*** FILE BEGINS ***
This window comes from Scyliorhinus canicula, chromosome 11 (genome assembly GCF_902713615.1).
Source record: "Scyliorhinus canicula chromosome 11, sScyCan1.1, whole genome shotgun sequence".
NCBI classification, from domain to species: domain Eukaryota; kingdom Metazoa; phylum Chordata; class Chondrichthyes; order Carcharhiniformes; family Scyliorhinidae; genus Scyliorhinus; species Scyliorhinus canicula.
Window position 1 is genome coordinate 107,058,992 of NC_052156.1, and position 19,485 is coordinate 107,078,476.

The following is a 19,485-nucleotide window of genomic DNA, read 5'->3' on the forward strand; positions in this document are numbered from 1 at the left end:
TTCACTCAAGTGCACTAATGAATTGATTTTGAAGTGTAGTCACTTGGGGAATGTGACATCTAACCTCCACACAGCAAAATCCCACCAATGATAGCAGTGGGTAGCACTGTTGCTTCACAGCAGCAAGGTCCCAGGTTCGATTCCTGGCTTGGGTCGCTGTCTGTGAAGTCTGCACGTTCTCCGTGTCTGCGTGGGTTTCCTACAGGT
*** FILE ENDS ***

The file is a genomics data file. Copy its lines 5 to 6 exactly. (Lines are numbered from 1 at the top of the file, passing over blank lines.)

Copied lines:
The following is a 19,485-nucleotide window of genomic DNA, read 5'->3' on the forward strand; positions in this document are numbered from 1 at the left end:
TTCACTCAAGTGCACTAATGAATTGATTTTGAAGTGTAGTCACTTGGGGAATGTGACATCTAACCTCCACACAGCAAAATCCCACCAATGATAGCAGTGGGTAGCACTGTTGCTTCACAGCAGCAAGGTCCCAGGTTCGATTCCTGGCTTGGGTCGCTGTCTGTGAAGTCTGCACGTTCTCCGTGTCTGCGTGGGTTTCCTACAGGT